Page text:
Rat oatp2, a hepatic sinusoidal transporter, mediates hepatic uptake of a variety of structurally diverse compounds. Although its substrate spectrum overlaps with other oatp family members, its affinity for cardiac glycosides, such as ouabain and digoxin, is very high (Noe et al., 1997; Abe et al., 1998; Kakyo et al., 1999). Expression levels of rat hepatic oatp2 protein and mRNA are increased in adult and newborn rats by treatment with PCN (Rausch-Derra et al., 2001). Moreover, increased oatp2 gene transcription seems to be responsible for the increased oatp2 mRNA expression after PCN treatment (Guo et al., 2001). PXR is the PCN receptor and its activation correlates with the induction of CYP3A family members in all species tested (Jones et al., 2001), and PCN induction of mouse oatp2 mRNA was abolished in PXR knockout mice (Staudinger et al., 2001). Therefore, it was hypothesized that PCN induction of rat oatp2 would be through interaction with PXR as well.
In the current study, a rat oatp2 genomic clone was isolated, and analysis of the genomic clone indicated that the rat oatp2 gene consists of 16 exons (Table 2). The intron and exon boundaries all followed the GT-AG rule for intron splicing. Comparison of the two published cDNAs for rat oatp2 showed that although the coding region of these two oatp2 cDNAs is the same, their 5′-UTRs are different (Noe et al., 1997; Abe et al., 1998). The analysis of rat oatp2 gene structure clearly shows that the cDNA cloned by Noe et al. (1997) lacked the second noncoding exon (exon 2) that was present in the cDNA cloned byAbe et al. (1998). Therefore, the two cDNAs are the result of alternative splicing of the noncoding exon of the rat oatp2 gene (Fig.1). Research from this laboratory previously indicated the presence of heterogeneous 5′-UTR of the mouse oatp2 gene, due to alternative splicing (Ogura et al., 2001).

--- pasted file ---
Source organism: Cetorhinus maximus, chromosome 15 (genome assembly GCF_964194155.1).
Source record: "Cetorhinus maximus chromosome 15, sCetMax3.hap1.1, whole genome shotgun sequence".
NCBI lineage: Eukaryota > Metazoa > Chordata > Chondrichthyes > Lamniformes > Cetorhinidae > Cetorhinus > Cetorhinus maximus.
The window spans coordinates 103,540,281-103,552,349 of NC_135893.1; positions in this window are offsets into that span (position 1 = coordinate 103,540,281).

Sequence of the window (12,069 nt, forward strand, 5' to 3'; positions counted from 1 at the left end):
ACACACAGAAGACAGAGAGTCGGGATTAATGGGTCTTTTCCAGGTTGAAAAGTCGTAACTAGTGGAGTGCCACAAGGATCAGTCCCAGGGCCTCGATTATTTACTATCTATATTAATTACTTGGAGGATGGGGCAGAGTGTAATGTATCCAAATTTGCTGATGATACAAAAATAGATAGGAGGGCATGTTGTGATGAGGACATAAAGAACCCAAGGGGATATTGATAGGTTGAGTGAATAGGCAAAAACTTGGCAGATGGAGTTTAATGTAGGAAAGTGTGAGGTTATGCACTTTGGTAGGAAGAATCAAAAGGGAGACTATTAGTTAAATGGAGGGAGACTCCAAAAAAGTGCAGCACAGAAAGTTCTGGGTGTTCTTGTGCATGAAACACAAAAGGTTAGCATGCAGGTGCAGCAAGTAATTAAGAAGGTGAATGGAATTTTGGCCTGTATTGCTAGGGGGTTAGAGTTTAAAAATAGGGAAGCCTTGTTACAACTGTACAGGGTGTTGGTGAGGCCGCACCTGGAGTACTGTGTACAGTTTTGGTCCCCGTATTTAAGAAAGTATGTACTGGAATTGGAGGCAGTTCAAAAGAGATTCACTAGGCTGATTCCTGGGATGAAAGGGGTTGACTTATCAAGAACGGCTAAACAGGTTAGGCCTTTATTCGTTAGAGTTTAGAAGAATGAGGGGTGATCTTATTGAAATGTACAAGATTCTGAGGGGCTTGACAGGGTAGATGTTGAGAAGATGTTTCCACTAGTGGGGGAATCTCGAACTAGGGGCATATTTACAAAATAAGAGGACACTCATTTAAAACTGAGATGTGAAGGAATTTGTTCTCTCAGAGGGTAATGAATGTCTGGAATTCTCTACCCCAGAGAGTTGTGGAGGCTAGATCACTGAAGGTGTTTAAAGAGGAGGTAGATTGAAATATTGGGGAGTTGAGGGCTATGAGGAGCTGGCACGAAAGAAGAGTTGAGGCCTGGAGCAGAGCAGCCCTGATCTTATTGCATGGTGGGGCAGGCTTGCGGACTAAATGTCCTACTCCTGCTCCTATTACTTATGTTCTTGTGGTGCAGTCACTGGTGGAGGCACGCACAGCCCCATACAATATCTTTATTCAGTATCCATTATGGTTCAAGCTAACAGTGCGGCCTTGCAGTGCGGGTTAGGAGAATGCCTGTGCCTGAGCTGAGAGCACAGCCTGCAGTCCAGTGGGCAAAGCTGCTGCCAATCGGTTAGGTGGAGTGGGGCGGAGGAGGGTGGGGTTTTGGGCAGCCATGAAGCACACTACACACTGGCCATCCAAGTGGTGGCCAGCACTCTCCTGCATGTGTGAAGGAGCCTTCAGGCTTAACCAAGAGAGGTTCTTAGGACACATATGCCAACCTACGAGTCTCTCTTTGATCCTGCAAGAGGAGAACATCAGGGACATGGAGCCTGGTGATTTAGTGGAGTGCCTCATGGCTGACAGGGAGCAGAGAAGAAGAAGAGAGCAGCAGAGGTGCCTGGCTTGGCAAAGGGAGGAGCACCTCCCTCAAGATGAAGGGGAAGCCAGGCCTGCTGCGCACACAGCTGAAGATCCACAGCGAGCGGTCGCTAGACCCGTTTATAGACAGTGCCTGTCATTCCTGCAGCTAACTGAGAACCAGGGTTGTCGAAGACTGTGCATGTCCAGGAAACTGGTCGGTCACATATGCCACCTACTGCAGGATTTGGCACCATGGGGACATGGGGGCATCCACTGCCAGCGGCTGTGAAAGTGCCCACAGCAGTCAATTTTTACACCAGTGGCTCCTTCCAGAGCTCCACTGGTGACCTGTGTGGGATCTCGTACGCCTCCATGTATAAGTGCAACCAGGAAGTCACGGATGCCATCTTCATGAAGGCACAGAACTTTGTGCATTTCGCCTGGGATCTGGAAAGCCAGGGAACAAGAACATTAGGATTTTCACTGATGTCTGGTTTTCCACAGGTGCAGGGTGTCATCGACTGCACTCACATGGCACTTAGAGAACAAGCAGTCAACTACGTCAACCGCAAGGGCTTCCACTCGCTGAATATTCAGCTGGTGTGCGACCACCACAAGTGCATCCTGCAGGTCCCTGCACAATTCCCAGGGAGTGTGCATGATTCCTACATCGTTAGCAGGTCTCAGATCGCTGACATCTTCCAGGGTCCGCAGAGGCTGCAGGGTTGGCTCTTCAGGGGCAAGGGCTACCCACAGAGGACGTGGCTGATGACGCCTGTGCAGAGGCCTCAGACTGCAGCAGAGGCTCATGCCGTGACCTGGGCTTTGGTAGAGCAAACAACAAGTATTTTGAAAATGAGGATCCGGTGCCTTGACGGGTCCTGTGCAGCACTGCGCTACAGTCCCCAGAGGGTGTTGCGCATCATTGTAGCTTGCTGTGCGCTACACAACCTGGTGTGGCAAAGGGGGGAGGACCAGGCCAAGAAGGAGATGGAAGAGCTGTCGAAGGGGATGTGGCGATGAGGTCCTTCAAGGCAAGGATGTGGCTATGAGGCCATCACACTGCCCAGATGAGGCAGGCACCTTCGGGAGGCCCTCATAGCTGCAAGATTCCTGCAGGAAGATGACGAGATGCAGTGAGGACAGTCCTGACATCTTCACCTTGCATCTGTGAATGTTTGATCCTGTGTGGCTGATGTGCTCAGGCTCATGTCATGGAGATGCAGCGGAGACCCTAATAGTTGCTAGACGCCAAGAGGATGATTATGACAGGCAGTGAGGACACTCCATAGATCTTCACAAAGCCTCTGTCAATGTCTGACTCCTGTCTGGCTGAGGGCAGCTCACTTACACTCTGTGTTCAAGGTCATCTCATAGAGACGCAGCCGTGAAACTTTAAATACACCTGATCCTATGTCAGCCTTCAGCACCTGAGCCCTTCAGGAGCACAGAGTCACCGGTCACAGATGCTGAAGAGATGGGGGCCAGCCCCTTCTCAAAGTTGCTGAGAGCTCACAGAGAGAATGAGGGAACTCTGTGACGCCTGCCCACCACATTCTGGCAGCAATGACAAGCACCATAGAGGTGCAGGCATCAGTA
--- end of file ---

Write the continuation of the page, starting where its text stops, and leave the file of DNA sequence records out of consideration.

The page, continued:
Exon-intron structure of rat oatp2 is similar to other members of the oatp family, namely, mouse oatp2 (Ogura et al., 2001); mouse lst-1 (Ogura et al., 2000); rat lst-1 (Choudhuri et al., 2000); human OATP-A, OATP-C, and OATP8 (Konig et al., 2000); and PGT genes (Lu and Schuster, 1998). Gene structure analysis indicates that the coding sequences of these genes are all separated by 13 introns. Mouse oatp2 gene consists of 17 exons, which is one exon longer than rat oatp2, due to the presence of an additional noncoding exon in the mouse oatp2 gene (Ogura et al., 2001). The phases in exon-intron junction are identical among the aforementioned oatp family members, all consisting of two phase 0, seven phase 1, and four phase 2 splice sites. This indicates that these genes may have derived from a common ancestral gene that was converted into different genes during evolution. Because there is a cluster of phase 1 from exon 6 through exon 10, there is the possibility for alternatively spliced forms of rat oatp2 mRNA.